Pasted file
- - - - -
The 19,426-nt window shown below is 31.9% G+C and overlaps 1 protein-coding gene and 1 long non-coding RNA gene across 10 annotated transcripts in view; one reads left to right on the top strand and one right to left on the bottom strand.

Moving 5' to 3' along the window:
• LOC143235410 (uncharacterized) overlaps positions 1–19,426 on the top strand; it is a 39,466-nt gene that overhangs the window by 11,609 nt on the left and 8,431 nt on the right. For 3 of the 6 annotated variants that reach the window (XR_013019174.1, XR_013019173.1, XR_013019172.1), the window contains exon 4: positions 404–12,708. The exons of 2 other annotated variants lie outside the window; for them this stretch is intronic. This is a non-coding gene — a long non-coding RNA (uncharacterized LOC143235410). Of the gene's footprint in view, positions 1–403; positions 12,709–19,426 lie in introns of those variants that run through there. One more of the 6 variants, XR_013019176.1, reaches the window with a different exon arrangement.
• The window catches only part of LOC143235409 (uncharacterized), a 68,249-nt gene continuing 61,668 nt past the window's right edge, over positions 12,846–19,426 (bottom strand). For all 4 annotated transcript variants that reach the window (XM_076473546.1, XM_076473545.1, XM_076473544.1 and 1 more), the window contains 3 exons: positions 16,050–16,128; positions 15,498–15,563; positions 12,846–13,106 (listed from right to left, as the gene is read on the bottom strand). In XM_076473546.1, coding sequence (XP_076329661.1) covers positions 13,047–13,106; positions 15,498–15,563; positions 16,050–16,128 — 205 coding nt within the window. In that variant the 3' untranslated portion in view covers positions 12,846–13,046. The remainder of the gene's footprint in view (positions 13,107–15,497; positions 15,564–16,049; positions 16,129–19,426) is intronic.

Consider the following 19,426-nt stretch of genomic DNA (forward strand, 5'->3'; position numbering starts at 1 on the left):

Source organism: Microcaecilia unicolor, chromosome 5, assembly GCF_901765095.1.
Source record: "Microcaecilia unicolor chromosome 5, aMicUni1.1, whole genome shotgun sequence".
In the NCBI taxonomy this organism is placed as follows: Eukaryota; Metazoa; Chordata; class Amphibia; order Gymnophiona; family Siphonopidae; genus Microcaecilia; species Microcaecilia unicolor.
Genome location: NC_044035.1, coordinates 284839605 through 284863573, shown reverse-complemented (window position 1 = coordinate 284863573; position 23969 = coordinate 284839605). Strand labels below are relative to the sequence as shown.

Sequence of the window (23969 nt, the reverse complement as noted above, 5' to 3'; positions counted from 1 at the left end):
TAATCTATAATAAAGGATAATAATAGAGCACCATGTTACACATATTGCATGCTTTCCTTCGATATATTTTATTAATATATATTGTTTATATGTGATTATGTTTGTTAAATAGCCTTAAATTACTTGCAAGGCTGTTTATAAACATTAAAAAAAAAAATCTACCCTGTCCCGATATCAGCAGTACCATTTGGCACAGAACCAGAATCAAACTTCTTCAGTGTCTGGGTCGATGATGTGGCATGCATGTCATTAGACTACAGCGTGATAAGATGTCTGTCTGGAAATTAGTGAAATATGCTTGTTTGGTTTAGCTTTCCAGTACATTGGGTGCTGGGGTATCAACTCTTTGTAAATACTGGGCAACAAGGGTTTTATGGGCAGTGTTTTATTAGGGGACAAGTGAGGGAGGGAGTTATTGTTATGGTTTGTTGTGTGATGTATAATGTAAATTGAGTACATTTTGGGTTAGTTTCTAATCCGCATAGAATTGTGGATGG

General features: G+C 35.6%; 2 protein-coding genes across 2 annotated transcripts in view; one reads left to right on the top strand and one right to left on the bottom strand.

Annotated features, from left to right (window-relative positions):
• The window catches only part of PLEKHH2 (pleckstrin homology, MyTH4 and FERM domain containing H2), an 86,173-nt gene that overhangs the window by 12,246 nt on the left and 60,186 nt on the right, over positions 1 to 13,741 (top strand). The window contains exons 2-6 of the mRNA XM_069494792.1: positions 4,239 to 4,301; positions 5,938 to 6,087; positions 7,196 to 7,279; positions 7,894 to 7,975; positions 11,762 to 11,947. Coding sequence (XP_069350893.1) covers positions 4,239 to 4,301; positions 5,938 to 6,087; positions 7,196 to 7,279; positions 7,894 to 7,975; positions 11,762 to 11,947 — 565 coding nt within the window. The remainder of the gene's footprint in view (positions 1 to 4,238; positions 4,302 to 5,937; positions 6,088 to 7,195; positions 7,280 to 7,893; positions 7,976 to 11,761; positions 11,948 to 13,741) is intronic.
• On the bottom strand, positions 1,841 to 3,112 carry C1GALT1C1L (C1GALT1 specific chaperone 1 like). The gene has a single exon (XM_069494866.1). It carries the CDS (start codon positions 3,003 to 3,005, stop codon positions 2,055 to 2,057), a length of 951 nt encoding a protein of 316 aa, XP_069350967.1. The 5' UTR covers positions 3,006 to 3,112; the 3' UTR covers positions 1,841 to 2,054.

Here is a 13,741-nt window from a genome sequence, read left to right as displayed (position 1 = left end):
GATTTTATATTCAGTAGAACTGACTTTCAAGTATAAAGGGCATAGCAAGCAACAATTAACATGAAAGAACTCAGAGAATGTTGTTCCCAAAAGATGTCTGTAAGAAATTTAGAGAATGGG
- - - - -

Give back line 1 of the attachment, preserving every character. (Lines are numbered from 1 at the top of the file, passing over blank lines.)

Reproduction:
The 19,426-nt window shown below is 31.9% G+C and overlaps 1 protein-coding gene and 1 long non-coding RNA gene across 10 annotated transcripts in view; one reads left to right on the top strand and one right to left on the bottom strand.